This WW2 psychological drama plays out at Christmas. US GIs hold an isolated cabin in the Ardennes against a handful of Germans cut off from their main force. Combat-weary and short of rations, both sides are determined to survive.
A surreal portrait of a Catholic Private School and its hierarchy. A new student must submit to the bizarre rituals of his peers and the expectations of the school's administration by ... See full summary »
Howard W. Campbell, Jr., an American expatriate playwright, Nazi radio propagandist, and Allied spy, writes his memoirs during his pre-trial confinement in 1961 Haifa and learns that people are what they pretend to be.Written by
Erik Gregersen <email@example.com>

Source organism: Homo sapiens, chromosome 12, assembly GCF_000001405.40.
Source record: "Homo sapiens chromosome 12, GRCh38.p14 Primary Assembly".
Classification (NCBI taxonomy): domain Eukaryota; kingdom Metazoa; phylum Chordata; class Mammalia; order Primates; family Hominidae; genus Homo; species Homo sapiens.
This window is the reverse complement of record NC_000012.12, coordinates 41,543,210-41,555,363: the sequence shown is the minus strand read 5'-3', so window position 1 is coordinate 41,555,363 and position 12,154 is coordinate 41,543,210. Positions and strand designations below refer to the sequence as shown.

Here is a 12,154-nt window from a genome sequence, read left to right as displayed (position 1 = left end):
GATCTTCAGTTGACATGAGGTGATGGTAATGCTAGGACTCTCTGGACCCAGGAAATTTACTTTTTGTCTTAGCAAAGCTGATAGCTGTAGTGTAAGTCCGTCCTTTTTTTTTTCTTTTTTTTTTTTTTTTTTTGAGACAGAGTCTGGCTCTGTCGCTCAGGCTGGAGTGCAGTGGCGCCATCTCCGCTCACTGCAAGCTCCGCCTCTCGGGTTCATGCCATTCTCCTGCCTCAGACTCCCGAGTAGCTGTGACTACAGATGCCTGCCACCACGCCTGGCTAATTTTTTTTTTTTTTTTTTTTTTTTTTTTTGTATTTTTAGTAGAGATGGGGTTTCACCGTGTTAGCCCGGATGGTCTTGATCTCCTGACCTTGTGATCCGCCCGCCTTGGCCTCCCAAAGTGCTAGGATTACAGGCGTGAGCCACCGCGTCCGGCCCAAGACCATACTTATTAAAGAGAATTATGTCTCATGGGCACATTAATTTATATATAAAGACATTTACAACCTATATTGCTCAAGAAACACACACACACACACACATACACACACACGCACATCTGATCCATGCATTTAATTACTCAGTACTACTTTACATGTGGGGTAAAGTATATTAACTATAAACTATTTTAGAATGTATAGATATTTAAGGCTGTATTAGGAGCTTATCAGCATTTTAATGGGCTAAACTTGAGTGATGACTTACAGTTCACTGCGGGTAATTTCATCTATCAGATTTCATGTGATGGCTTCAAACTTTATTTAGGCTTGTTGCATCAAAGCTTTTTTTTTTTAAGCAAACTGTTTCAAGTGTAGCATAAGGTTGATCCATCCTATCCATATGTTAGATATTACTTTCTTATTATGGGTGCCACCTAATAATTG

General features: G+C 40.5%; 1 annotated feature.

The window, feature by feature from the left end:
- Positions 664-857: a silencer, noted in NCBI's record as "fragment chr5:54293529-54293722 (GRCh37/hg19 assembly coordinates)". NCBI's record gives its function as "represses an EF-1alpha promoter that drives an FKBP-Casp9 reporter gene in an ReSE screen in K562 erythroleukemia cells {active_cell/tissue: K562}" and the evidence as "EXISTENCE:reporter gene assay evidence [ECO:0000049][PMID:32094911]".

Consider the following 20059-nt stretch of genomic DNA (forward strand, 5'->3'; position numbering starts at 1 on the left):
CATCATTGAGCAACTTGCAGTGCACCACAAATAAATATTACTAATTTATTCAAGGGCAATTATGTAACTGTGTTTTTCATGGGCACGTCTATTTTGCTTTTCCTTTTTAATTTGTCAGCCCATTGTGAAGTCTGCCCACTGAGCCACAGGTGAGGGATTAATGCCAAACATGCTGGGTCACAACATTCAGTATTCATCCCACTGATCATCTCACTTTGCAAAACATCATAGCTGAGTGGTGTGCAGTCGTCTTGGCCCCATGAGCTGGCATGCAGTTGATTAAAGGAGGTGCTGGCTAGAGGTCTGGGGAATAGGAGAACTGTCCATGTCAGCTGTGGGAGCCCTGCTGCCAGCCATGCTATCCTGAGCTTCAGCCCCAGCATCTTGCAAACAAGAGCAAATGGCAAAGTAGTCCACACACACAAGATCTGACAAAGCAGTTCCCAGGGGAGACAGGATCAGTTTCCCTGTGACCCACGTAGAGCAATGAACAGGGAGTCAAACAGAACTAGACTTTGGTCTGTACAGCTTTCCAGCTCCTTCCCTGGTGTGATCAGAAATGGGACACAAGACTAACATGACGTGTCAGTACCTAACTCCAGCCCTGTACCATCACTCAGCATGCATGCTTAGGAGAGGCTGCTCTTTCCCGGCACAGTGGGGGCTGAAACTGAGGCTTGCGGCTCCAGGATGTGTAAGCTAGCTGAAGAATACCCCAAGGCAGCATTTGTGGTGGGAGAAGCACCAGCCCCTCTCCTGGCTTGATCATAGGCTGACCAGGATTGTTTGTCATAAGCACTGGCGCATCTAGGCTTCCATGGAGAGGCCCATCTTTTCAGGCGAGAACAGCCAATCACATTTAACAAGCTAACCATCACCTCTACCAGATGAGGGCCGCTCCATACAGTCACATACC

I've always loved Vonnegut because his books probe issues most people don't much like to think about. This film begins with an American who is beautifully and passionately in love. It ends with him broken by an ill-considered agreement that many would call noble, even heroic. What part does anticipation have in avoiding blame? Is simply being too distracted by love or duty to see the full impact of something an excuse? Is there ever an end to personal responsibility?
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